Press Archive


CHARLESTON, W.Va. – The West Virginia Coal Forum applauds U.S. Environmental Protection Agency Administrator Scott Pruitt’s decision to repeal the Clean Power Plan.

“We have been eagerly awaiting this news ever since President Trump promised us a few months ago that he would continue to change Washington’s attitudes toward the coal industry,” said Coal Forum Co-chairman Chris Hamilton.

The West Virginia Coal Forum is an organization representing business and labor in the coal industry.

In Pruitt’s official filing to repeal the Clean Power Plan, he states EPA lacks the statutory authority for such an over-reaching regulation that is fraught with economic pitfalls and practical impossibilities. In an analysis by the National Review, the editorial board correctly summarizes the Clean Power Plan: “The combination of severe limitations on carbon dioxide emissions and incentives for adopting alternative-energy schemes was intended to achieve exactly what Barack Obama had previously promised to do: ruin the coal industry.”

Hamilton agreed with that analysis.

“We have been saying for years that the Clean Power Plan was nothing more than an orchestrated campaign to destroy coal mining in the United States, particularly in Appalachia,” Hamilton said. “Repealing the CPP is the right thing to do. EPA’s actions today are further proof that we now have an administration that understands the massive role coal plays in the American economy and electric grid and that the agency also finally understands the limits on the power granted to it by Congress.”

For additional information, contact the West Virginia Coal Forum at (304) 957-2306. 

"Anything that will help bring coal miners back to work is welcome news to the West Virginia Coal Forum. The governor's bold plan gives the federal government the chance to help coal miners return to work and alsobring much-needed stability to the eastern electric power grid. We areeager to work with Gov. Justice on this plan as more details become available."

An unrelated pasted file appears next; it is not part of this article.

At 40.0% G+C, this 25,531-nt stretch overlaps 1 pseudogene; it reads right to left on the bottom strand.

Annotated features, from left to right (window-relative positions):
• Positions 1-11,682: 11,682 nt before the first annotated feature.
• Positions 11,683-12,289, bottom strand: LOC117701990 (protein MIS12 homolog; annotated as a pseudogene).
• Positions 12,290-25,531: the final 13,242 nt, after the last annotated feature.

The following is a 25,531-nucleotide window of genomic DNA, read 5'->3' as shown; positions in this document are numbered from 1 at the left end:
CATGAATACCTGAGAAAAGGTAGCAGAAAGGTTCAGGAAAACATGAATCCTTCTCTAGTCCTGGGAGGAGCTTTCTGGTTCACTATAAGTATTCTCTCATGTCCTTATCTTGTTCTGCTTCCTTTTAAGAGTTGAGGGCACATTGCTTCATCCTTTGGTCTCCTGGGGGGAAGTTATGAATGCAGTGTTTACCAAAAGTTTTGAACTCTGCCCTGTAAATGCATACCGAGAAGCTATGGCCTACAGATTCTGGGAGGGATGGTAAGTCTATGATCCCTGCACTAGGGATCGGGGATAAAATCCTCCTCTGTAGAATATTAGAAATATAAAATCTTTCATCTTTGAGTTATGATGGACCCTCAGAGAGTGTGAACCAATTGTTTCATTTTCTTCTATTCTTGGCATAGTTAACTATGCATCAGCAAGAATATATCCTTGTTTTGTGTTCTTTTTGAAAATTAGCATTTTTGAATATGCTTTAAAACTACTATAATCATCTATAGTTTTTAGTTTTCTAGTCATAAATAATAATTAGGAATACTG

By Chris Hamilton
Co-chairman, West Virginia Coal Forum
Senior Vice President, West Virginia Coal Association

Morgantown City Council is starting down a dangerous path.

In late June, the Council began consideration of a resolution to have the city of Morgantown support the Paris Climate Accord’s overall emissions reduction goals.

This action flies in the face of what is best for West Virginia and the nation. Let’s remember that President Donald Trump officially paused American compliance with the Accord while he renegotiates better terms for our country.

If the resolution ultimately passes, Morgantown will join other cities that have taken independent action on climate change via the Paris Accord regardless of the economic consequences.

Let’s be clear about this: Morgantown’s action serves as an affront to every single coal miner, manager and vendor that works tireless to keep coal mines running to produce low-cost reliable electricity for Americans.

The West Virginia Coal Forum kicked off it 2017 tour with June events in Morgantown and Charleston and made it clear to the state that coal mining is here to stay.

“On the Road: 2017 and Beyond” provided updates on West Virginia’s coal industry performance, and featured presentations by Gov. Jim Justice, Senate President Mitch Carmichael, the dean of West Virginia University’s and mineral resources program, representatives from the state’s leading power companies, industry experts and leading coal researchers.

“These have been excellent events to kick off the Coal Forum’s 2017 meeting series,” said Chris Hamilton, co-chairman of the Coal Forum, which is an organization representing business and labor in the coal industry. “Our coal industry is ready to soar. We at the Coal Forum felt it was time to take a new message out on the road so the public can hear first-hand about all the incredible opportunities in store for West Virginia’s coal industry.”

CHARLESTON — Speakers at Thursday’s Coal Forum discussing a WVU study predicting a continued longterm decline in the state’s coal industry, the possibility of converting coal into transport fuels and updates on coal-fired power from power plants. 

The West Virginia Coal Forum presented 2017 and Beyond Thursday at the Culture Center with future meetings planned in Wheeling, Logan and Bluefield.

West Virginia coal mines are on track to produce nearly 50 percent more coal this year than last, but in the long term they need help from the state Legislature, Bill Raney says.

Raney, president of the West Virginia Coal Association, said mines in the Illinois Basin have taken market share from West Virginia in the power generation sector. Neither Illinois nor Indiana have coal severance taxes, he said.